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All about: Haemophilus b Conjugate Vaccine (HbOC—Diphtheria CRM 197 Protein Conjugate)

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Some commonly used brand names are:

In the U.S.—

  • Act-Hib 4
  • Hibtiter 1
  • Pedvaxhib 3
  • Prohibit 2

In Canada—

  • Act-Hib 4
  • Hibtiter 1
  • Pedvaxhib 3
  • Prohibit 2

Other commonly used names are: HbOC , PRP-D , PRP-OMP , and PRP-T .

This information applies to the following medicines:
1. Haemophilus b Conjugate Vaccine (HbOC—DiphtheriaCRM 197 Protein Conjugate)§
2. Haemophilus b Conjugate Vaccine (PRP-D—DiphtheriaToxoid Conjugate)§
3. Haemophilusb Conjugate Vaccine (PRP-OMP—Meningococcal Protein Conjugate)§
4. Haemophilus b Conjugate Vaccine (PRP-T—TetanusProtein Conjugate)§
‡ Generic name product may be available in the U.S.
§ Generic name product may be available in Canada

Category

  • Immunizing agent, active

Description

Haemophilus b conjugate (hem-OFF-fil-us BEE KON-ja-gat) vaccine is an active immunizing agent used to prevent infection by Haemophilus influenza type b (Hib) bacteria. The vaccine works by causing your body to produce its own protection (antibodies) against the disease.

Haemophilus b conjugate vaccine is an haemophilus b vaccine that has been prepared by adding a diphtheria-, meningococcal-, or tetanus-related substance. However, this vaccine does not take the place of the regular diphtheria or tetanus toxoid injections (for example, DTP, DT, or T) that children should receive, the regular tetanus toxoid or diphtheria and tetanus toxoid injections (for example T or Td) that adults should receive, or the meningococcal vaccine injection that some children and adults should receive.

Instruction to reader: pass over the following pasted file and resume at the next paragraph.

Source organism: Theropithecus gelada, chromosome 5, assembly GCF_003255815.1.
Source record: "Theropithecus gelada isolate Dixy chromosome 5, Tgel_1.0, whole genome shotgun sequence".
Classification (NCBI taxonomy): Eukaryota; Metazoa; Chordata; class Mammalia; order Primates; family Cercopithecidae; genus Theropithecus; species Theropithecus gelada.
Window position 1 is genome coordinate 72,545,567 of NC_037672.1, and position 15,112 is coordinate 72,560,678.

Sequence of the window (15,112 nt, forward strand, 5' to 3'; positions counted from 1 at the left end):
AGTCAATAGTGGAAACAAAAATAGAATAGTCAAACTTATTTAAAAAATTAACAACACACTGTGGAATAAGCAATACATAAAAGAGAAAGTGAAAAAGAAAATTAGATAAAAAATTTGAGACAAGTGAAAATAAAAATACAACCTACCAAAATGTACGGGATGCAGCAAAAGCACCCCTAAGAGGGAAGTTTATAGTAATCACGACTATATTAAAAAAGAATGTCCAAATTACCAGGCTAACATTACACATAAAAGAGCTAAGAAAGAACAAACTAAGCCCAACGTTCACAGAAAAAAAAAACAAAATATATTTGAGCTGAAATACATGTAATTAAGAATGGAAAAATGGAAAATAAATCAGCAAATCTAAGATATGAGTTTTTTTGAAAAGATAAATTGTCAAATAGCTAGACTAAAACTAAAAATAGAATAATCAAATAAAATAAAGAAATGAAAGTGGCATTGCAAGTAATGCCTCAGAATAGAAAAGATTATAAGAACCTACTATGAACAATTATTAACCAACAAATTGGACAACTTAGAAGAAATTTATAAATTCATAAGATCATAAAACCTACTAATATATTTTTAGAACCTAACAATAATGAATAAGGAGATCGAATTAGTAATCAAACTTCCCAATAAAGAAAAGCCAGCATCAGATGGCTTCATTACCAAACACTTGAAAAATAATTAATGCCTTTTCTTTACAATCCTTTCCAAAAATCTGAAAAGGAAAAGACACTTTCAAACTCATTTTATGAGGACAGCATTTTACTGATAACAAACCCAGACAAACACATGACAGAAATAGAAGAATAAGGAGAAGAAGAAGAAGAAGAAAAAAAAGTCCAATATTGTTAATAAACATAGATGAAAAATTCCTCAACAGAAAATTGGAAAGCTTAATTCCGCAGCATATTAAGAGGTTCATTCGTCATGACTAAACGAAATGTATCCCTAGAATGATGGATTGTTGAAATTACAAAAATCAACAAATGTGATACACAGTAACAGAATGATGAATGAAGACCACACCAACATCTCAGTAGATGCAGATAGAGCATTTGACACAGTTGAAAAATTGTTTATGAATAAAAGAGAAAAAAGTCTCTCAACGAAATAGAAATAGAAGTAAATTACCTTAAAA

Infection by Haemophilus influenza type b (Hib) bacteria can cause life-threatening illnesses, such as meningitis, which affects the brain; epiglottitis, which can cause death by suffocation; pericarditis, which affects the heart; pneumonia, which affects the lungs; and septic arthritis, which affects the bones and joints. Hib meningitis causes death in 5 to 10% of children who are infected. Also, approximately 30% of children who survive Hib meningitis are left with some type of serious permanent damage, such as mental retardation, deafness, epilepsy, or partial blindness.

Immunization against Hib is recommended for all children 2 months up to 5 years of age (i.e., up to the 5th birthday).

Immunization against Hib may also be recommended for adults and children over 5 years of age with certain medical problems.

This vaccine is to be administered only by or under the supervision of your doctor or other authorized health care professional. It is available in the following dosage form:

  • Parenteral
  • Injection (U.S. and Canada)

Before Receiving This Vaccine

In deciding to use a medicine, the risks of taking the medicine must be weighed against the good it will do. This is a decision you and your doctor will make. For haemophilus b conjugate vaccine, the following should be considered:

Allergies—Tell your doctor if you have ever had any unusual or allergic reaction to haemophilus b conjugate vaccine, haemophilus b polysaccharide vaccine, diphtheria or tetanus toxoid, or meningococcal vaccine. Also tell your health care professional if you are allergic to any other substances, such as preservatives.

Pregnancy—Studies on effects in pregnancy have not been done in either humans or animals.

Breast-feeding—This vaccine has not been reported to cause problems in nursing babies.

Children—This vaccine is not recommended for children less than 2 months of age.

Older adults—Many medicines have not been studied specifically in older people. Therefore, it may not be known whether they work exactly the same way they do in younger adults. Although there is no specific information comparing use of this vaccine in the elderly with use in other age groups, this vaccine is not expected to cause different side effects or problems in older people than it does in younger adults.

Other medicines—Although certain medicines should not be used together at all, in other cases two different medicines may be used together even if an interaction might occur. In these cases, your doctor may want to change the dose, or other precautions may be necessary. Tell your health care professional if you are using any other prescription or nonprescription (over-the-counter [OTC]) medicine.

Other medical problems—The presence of other medical problems may affect the use of haemophilus b conjugate vaccine. Make sure you tell your doctor if you have any other medical problems, especially:

  • Fever or
  • Serious illness—The symptoms of the condition may be confused with some of the possible side effects of the vaccine

Proper Use of This Vaccine